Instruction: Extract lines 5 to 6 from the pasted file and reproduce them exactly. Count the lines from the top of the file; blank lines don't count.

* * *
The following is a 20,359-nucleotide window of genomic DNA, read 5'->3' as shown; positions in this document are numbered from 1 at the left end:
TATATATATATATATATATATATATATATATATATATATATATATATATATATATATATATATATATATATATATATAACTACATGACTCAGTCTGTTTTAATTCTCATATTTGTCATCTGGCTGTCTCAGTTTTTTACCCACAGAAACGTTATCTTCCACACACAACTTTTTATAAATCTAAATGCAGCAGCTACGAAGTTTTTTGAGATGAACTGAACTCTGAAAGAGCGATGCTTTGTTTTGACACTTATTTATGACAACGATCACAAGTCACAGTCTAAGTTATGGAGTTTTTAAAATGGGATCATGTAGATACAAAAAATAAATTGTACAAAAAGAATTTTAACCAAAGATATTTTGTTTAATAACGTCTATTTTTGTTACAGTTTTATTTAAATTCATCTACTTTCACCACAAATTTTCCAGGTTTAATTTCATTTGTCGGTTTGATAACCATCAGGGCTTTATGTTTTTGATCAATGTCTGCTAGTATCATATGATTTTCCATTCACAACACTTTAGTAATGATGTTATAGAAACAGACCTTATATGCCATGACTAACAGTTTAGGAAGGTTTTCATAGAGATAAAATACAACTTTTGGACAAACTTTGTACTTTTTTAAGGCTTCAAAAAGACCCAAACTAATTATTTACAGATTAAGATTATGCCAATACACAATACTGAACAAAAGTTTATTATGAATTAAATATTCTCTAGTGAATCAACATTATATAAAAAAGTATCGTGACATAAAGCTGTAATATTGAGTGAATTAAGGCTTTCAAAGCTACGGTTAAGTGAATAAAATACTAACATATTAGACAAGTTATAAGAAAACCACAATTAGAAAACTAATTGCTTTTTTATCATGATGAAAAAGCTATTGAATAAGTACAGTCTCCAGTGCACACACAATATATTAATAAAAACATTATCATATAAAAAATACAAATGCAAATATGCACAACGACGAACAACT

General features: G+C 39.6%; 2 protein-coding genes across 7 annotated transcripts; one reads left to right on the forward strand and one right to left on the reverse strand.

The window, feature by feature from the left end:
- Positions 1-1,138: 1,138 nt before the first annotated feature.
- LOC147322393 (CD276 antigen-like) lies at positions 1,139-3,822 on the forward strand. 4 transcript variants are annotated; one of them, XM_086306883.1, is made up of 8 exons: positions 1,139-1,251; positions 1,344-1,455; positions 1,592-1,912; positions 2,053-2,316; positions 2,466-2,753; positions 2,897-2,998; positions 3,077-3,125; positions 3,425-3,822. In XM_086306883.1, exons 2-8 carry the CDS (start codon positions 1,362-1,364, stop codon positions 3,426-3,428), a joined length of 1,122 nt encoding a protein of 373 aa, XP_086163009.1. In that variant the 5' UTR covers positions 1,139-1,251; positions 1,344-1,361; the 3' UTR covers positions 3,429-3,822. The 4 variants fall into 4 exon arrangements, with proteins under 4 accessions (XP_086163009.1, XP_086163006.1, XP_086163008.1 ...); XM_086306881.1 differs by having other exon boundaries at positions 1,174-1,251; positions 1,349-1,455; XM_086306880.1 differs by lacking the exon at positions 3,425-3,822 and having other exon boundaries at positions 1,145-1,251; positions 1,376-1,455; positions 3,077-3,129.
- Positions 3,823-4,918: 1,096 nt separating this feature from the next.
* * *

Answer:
- Positions 1-1,138: 1,138 nt before the first annotated feature.
- LOC147322393 (CD276 antigen-like) lies at positions 1,139-3,822 on the forward strand. 4 transcript variants are annotated; one of them, XM_086306883.1, is made up of 8 exons: positions 1,139-1,251; positions 1,344-1,455; positions 1,592-1,912; positions 2,053-2,316; positions 2,466-2,753; positions 2,897-2,998; positions 3,077-3,125; positions 3,425-3,822. In XM_086306883.1, exons 2-8 carry the CDS (start codon positions 1,362-1,364, stop codon positions 3,426-3,428), a joined length of 1,122 nt encoding a protein of 373 aa, XP_086163009.1. In that variant the 5' UTR covers positions 1,139-1,251; positions 1,344-1,361; the 3' UTR covers positions 3,429-3,822. The 4 variants fall into 4 exon arrangements, with proteins under 4 accessions (XP_086163009.1, XP_086163006.1, XP_086163008.1 ...); XM_086306881.1 differs by having other exon boundaries at positions 1,174-1,251; positions 1,349-1,455; XM_086306880.1 differs by lacking the exon at positions 3,425-3,822 and having other exon boundaries at positions 1,145-1,251; positions 1,376-1,455; positions 3,077-3,129.